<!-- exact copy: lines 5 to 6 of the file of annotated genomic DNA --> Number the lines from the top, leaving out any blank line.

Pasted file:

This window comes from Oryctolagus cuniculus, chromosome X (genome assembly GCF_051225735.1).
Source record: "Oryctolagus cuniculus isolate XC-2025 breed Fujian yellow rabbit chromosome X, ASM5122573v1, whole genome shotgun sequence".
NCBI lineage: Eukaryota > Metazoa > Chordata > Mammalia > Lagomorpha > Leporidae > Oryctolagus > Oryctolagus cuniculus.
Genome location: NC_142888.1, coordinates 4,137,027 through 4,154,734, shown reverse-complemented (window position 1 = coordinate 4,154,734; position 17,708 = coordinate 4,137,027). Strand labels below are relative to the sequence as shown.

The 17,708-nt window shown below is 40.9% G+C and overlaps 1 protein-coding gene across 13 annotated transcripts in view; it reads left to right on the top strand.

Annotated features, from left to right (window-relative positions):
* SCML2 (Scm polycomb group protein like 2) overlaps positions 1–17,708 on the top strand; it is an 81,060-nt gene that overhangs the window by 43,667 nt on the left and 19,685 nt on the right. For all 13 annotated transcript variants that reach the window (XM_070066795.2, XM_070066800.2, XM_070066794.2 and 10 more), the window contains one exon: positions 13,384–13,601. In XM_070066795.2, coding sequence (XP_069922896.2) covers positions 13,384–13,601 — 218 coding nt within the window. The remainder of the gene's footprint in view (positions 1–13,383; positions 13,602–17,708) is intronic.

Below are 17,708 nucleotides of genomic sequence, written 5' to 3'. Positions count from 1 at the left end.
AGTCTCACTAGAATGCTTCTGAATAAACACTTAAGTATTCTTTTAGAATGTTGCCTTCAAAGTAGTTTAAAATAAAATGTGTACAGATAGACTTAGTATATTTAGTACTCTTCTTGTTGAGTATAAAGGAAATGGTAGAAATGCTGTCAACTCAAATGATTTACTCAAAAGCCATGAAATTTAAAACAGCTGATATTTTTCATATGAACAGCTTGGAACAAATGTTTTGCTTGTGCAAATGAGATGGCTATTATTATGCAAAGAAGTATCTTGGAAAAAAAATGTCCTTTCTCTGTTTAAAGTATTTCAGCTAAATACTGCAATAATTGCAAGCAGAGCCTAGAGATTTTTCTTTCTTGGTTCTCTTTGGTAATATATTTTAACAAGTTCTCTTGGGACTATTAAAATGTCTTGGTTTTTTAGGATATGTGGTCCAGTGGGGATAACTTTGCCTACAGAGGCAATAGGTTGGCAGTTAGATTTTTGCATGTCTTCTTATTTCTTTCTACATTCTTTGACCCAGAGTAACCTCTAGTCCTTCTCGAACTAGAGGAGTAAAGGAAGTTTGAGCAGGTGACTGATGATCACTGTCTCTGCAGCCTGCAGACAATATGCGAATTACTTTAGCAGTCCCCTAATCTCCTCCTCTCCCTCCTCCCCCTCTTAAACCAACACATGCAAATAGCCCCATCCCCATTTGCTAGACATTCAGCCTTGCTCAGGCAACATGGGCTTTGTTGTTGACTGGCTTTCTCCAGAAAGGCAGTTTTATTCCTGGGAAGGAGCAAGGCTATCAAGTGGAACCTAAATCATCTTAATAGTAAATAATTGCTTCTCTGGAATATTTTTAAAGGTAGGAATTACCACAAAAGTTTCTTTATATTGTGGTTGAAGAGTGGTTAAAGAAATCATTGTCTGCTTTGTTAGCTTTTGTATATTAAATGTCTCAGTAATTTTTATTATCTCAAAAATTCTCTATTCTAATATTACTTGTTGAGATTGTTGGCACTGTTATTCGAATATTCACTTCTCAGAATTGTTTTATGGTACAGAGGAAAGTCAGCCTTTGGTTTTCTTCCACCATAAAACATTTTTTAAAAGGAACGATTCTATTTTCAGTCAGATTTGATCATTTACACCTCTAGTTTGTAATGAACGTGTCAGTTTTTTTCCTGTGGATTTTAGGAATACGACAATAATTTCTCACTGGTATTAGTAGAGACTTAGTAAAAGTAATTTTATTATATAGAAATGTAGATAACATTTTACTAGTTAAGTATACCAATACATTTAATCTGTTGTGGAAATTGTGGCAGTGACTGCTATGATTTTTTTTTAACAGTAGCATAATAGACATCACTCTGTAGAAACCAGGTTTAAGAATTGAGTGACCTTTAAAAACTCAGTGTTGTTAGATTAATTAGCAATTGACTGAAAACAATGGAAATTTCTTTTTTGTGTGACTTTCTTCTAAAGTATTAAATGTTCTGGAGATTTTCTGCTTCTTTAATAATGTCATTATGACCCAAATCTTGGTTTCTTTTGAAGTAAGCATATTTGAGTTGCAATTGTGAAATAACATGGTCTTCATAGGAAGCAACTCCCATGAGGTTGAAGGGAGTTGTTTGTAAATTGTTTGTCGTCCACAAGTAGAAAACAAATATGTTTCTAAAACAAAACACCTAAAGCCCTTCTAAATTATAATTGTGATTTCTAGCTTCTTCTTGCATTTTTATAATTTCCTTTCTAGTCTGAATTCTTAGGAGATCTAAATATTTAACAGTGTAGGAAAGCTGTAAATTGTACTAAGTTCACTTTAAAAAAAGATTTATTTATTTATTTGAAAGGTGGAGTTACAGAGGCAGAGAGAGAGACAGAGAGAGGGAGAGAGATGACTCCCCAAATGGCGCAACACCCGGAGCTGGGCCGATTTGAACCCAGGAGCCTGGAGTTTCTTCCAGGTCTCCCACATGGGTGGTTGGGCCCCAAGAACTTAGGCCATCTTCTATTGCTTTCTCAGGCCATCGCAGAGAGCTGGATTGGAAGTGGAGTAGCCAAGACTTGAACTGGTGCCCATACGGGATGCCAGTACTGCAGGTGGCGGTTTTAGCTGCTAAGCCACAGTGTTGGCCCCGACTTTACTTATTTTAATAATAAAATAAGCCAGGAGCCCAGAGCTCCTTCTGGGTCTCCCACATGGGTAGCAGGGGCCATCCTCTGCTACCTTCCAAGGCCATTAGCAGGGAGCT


The 17,708-nt window shown below is 40.9% G+C and overlaps 1 protein-coding gene across 13 annotated transcripts in view; it reads left to right on the top strand.

Annotated features, from left to right (window-relative positions):